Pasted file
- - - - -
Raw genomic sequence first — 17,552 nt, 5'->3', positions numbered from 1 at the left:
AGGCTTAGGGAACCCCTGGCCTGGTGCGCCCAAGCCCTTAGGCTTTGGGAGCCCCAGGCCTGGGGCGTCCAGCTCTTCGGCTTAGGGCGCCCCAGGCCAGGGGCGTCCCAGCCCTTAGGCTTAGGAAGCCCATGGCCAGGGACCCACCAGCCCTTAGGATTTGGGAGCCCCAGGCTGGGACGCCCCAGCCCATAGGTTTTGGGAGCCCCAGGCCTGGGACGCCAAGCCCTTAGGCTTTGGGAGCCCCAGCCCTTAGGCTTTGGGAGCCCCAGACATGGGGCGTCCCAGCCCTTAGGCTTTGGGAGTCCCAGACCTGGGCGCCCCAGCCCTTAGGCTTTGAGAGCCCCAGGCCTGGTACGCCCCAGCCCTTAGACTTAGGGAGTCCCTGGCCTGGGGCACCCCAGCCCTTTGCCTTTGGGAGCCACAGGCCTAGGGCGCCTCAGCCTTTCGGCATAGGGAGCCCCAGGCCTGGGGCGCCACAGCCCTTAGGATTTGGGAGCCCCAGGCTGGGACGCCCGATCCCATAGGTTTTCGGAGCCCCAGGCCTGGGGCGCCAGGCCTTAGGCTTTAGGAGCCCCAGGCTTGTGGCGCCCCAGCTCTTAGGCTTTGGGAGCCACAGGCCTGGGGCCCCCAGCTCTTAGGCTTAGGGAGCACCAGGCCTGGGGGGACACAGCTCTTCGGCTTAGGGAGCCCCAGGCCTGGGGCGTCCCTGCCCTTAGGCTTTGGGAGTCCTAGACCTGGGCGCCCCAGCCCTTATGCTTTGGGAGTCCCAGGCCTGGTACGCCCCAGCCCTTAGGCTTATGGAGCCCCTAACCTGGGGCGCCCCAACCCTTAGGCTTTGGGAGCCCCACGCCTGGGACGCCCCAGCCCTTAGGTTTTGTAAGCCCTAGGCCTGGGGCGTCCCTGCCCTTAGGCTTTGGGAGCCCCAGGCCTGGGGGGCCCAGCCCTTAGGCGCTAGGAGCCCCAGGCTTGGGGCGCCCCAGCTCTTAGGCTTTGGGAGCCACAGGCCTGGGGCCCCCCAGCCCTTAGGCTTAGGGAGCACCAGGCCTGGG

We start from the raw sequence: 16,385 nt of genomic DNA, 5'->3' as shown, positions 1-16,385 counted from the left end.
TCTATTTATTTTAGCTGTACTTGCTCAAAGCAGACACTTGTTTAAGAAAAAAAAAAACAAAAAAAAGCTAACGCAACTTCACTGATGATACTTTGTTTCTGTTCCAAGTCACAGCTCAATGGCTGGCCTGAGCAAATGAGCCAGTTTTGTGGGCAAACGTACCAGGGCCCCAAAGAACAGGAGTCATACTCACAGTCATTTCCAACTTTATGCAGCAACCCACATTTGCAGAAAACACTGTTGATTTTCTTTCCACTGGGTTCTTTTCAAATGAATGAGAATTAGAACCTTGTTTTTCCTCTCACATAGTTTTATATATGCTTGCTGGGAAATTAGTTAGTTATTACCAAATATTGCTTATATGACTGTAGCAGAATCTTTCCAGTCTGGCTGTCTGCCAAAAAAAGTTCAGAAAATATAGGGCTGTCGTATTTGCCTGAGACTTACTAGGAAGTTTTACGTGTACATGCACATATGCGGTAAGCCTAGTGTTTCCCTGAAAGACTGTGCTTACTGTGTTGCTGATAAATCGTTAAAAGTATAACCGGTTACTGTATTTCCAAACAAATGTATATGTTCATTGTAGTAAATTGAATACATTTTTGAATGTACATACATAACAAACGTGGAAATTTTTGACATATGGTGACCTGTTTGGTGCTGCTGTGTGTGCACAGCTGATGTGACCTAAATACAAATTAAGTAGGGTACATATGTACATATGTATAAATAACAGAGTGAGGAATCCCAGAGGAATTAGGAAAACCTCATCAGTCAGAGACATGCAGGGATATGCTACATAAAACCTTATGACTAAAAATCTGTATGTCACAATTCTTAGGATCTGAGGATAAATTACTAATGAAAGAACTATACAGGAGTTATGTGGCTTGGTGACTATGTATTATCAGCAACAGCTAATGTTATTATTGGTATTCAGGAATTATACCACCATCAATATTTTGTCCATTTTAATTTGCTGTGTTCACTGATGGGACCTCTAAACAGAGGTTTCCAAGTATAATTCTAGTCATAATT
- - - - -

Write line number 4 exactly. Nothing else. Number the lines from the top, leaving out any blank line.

TCTATTTATTTTAGCTGTACTTGCTCAAAGCAGACACTTGTTTAAGAAAAAAAAAAACAAAAAAAAGCTAACGCAACTTCACTGATGATACTTTGTTTCTGTTCCAAGTCACAGCTCAATGGCTGGCCTGAGCAAATGAGCCAGTTTTGTGGGCAAACGTACCAGGGCCCCAAAGAACAGGAGTCATACTCACAGTCATTTCCAACTTTATGCAGCAACCCACATTTGCAGAAAACACTGTTGATTTTCTTTCCACTGGGTTCTTTTCAAATGAATGAGAATTAGAACCTTGTTTTTCCTCTCACATAGTTTTATATATGCTTGCTGGGAAATTAGTTAGTTATTACCAAATATTGCTTATATGACTGTAGCAGAATCTTTCCAGTCTGGCTGTCTGCCAAAAAAAGTTCAGAAAATATAGGGCTGTCGTATTTGCCTGAGACTTACTAGGAAGTTTTACGTGTACATGCACATATGCGGTAAGCCTAGTGTTTCCCTGAAAGACTGTGCTTACTGTGTTGCTGATAAATCGTTAAAAGTATAACCGGTTACTGTATTTCCAAACAAATGTATATGTTCATTGTAGTAAATTGAATACATTTTTGAATGTACATACATAACAAACGTGGAAATTTTTGACATATGGTGACCTGTTTGGTGCTGCTGTGTGTGCACAGCTGATGTGACCTAAATACAAATTAAGTAGGGTACATATGTACATATGTATAAATAACAGAGTGAGGAATCCCAGAGGAATTAGGAAAACCTCATCAGTCAGAGACATGCAGGGATATGCTACATAAAACCTTATGACTAAAAATCTGTATGTCACAATTCTTAGGATCTGAGGATAAATTACTAATGAAAGAACTATACAGGAGTTATGTGGCTTGGTGACTATGTATTATCAGCAACAGCTAATGTTATTATTGGTATTCAGGAATTATACCACCATCAATATTTTGTCCATTTTAATTTGCTGTGTTCACTGATGGGACCTCTAAACAGAGGTTTCCAAGTATAATTCTAGTCATAATT